The pages of Anole Annals were recently graced with beautiful photos of Anolis embryos (here), their allure attracting attention from far and wide (here). Unfortunately, development doesn’t always go according to plan. While slight perturbations to development can create fodder for natural selection, more extreme phenotypic mutations can create not-so-hopeful monsters (a play on R. Goldschmidt’s theory of hopeful monsters which predicts that relatively large homeotic mutations can contribute to evolutionary saltations). Several years ago I dissected this embryo of A. sagrei. Count the body parts.What do you see?
This is likely one of the most extreme mutant Anolis embryos I have collected. I regularly find dead embryos that appear normal morphologically and died for unknown causes. But this is the other extreme. This embryo clearly possesses a well-developed, seemingly normal head, limbs, and tail. It is even beginning to develop scales on the limbs and body. Without dissection I cannot be precisely sure about the nature of this mutation, but one can readily discern that there is no well-defined body axis, the head, tail, limbs all emerge from a nondescript central mass of tissue. Perhaps more interesting in this light, there also appears to be an axis duplication. Eight limbs, two tails, and two sets of hemipenes are visible, but only one head (note, only one eye is visible but both are present). Can’t see everything? Check out the labeled photos below.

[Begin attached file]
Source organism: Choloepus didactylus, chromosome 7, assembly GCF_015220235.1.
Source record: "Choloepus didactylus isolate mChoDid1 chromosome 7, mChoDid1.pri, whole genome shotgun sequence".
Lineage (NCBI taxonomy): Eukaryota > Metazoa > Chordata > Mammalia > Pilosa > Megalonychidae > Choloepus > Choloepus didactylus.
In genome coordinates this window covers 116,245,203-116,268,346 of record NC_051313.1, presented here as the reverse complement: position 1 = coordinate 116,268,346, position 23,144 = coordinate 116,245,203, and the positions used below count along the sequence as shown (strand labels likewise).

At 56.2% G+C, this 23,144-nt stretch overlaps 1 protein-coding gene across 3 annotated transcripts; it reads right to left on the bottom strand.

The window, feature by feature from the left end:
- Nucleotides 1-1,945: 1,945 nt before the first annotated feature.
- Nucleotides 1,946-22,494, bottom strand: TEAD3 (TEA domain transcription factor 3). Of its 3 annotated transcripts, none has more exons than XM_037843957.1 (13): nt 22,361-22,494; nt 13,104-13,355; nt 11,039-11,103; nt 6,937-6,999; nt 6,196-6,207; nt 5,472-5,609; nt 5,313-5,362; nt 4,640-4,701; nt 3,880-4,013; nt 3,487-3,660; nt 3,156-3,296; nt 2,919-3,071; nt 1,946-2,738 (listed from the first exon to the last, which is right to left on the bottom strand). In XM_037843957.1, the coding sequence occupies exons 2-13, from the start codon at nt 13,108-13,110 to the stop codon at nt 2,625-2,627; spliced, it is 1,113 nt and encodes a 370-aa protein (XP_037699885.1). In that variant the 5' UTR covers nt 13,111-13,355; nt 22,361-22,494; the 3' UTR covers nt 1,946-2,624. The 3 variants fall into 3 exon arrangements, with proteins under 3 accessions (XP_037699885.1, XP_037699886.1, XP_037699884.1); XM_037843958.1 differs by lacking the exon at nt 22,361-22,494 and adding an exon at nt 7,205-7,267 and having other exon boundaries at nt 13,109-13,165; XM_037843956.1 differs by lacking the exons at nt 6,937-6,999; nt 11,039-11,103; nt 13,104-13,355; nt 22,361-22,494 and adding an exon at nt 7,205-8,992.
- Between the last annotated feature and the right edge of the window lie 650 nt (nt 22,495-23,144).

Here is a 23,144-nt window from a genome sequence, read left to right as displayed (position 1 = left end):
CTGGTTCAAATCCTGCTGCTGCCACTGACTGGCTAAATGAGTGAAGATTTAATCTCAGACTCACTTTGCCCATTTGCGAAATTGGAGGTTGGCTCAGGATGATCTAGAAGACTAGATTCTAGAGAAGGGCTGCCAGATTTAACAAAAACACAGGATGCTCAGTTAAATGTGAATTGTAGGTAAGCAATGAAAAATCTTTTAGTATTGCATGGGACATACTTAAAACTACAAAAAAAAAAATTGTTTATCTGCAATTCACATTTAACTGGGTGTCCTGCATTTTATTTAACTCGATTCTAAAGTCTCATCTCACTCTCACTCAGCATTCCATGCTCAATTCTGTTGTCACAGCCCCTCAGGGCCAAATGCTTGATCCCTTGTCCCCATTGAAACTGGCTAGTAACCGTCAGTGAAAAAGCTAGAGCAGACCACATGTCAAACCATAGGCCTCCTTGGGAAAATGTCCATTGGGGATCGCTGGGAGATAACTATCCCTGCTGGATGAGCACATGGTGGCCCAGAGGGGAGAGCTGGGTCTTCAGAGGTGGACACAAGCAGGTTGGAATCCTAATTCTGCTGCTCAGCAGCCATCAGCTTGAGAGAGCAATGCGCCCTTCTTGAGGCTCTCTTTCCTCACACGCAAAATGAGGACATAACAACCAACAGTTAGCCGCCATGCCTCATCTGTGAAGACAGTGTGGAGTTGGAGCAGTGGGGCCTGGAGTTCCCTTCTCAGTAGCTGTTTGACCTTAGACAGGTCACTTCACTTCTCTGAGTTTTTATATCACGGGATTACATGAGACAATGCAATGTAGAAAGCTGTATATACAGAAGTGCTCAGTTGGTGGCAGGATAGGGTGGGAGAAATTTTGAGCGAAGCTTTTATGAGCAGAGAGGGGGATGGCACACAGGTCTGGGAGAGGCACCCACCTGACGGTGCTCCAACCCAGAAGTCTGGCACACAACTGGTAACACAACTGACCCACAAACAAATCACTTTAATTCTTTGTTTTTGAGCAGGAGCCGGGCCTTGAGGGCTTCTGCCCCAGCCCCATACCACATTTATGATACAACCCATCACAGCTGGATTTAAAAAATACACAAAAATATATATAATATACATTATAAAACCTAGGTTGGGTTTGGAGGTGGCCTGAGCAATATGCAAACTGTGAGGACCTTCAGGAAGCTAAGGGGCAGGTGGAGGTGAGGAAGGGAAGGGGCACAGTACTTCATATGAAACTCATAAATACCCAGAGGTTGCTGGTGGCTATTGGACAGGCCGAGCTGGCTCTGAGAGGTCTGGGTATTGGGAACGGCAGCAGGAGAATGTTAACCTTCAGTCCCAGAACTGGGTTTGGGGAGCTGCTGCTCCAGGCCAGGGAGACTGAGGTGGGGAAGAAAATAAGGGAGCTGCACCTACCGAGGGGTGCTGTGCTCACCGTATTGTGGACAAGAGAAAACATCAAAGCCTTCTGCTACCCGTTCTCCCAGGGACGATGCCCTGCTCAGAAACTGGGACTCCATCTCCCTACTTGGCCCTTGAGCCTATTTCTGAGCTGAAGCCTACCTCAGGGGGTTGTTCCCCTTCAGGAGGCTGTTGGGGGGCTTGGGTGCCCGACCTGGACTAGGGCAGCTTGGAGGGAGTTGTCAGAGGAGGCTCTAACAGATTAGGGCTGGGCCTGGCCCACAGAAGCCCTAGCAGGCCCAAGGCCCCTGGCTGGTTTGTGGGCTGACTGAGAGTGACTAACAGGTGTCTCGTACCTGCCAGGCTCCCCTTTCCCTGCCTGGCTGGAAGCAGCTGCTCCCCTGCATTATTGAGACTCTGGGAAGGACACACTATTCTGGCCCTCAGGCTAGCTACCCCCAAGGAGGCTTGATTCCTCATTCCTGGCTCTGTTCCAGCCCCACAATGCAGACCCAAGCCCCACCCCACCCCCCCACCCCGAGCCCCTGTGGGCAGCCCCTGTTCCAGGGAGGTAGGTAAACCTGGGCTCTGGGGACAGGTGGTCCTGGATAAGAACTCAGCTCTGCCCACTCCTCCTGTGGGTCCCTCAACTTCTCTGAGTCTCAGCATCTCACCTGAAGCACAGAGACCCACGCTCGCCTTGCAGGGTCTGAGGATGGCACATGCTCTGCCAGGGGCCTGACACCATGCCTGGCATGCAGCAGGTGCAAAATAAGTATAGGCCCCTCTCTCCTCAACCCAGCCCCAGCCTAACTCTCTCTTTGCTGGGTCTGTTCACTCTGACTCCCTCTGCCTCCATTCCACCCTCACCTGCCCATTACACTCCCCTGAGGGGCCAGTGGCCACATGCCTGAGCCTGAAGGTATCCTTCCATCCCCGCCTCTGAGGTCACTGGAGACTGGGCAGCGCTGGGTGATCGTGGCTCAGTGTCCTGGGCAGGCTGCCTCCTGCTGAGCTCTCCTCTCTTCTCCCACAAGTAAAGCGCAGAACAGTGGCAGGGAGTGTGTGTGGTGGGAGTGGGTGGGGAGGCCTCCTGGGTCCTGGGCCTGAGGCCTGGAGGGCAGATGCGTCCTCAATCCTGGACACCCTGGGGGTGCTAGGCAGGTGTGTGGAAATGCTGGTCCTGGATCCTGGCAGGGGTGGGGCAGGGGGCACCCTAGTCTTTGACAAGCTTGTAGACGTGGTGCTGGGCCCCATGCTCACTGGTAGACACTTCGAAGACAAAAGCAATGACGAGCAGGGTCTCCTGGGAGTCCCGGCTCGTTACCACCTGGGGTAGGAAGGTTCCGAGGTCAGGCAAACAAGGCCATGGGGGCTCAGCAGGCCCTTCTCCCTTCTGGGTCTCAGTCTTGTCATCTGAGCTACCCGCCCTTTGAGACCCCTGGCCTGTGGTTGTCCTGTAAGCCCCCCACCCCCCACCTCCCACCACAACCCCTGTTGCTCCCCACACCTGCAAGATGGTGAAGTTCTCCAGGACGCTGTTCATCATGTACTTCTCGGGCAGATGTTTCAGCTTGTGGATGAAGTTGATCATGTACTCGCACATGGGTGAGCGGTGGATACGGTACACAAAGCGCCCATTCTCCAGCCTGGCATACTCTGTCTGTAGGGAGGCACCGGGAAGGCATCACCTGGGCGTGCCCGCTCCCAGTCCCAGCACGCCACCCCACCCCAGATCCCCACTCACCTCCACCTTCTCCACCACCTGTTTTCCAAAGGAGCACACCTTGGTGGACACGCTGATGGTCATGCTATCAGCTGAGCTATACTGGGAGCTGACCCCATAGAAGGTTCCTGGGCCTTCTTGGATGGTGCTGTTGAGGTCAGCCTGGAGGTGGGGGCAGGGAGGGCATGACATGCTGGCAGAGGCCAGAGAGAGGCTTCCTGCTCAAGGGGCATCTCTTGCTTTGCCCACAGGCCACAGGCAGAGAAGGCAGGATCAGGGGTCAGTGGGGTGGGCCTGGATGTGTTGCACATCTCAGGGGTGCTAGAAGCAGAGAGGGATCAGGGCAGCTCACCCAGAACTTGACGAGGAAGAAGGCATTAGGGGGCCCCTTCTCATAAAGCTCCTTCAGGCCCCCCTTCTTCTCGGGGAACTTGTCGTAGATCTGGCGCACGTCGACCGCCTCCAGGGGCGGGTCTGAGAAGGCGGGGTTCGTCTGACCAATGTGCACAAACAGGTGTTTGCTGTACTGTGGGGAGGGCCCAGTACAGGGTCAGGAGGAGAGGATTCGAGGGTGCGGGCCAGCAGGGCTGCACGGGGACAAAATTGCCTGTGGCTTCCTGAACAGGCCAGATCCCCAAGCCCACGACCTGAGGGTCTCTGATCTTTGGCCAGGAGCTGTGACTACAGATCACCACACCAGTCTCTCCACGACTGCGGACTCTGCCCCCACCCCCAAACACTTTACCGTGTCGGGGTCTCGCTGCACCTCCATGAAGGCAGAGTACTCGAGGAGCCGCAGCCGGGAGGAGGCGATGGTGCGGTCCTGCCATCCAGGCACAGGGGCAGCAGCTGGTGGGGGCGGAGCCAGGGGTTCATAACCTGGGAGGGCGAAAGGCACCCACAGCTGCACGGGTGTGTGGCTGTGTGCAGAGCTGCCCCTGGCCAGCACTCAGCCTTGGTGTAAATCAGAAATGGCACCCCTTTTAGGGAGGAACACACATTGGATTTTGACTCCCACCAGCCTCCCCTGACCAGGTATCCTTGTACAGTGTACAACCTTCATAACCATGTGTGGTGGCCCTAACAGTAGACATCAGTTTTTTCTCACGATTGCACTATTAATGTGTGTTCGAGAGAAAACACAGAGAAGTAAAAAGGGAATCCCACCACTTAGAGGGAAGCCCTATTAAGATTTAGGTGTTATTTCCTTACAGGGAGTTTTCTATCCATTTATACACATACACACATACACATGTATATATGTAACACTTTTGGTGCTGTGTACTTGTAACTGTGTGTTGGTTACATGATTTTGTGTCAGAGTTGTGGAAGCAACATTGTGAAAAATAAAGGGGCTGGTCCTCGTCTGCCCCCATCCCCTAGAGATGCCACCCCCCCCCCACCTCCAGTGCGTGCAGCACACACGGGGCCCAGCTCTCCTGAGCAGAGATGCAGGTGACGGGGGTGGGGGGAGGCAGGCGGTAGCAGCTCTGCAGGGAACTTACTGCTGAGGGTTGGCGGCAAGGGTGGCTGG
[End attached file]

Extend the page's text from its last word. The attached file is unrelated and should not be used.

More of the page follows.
Finding specimens like this reminds me of an embryo’s resilience to persist through to the late stages of development even in the face of serious abnormalities. But how often do these seemingly severe, most likely lethal morphological mutations arise in natural populations and through what stages do they survive? My observations from 10-15 anole species have found that less severe mutations are somewhat common in the limbs, most often affecting the most distal elements. Rich Glor recently commented that skeletal abnormalities are occasionally observed in his anole hatchlings and non-lethal skeletal abnormalities along the vertebral column are also quite common (here and here). As the number of biologists studying anole embryos increases it will be interesting to catalog the number and extent of developmental mutations occurring in this genus to gain deeper understanding of the developmental bases of morphological variation. Observations such as these can also potentially inform us about the number of lethal mutations that a population harbors. Have others observed mutations in other organ systems? If so, how severe were they? Please share.
Here are the same photos as above labeling the duplicated anatomical elements.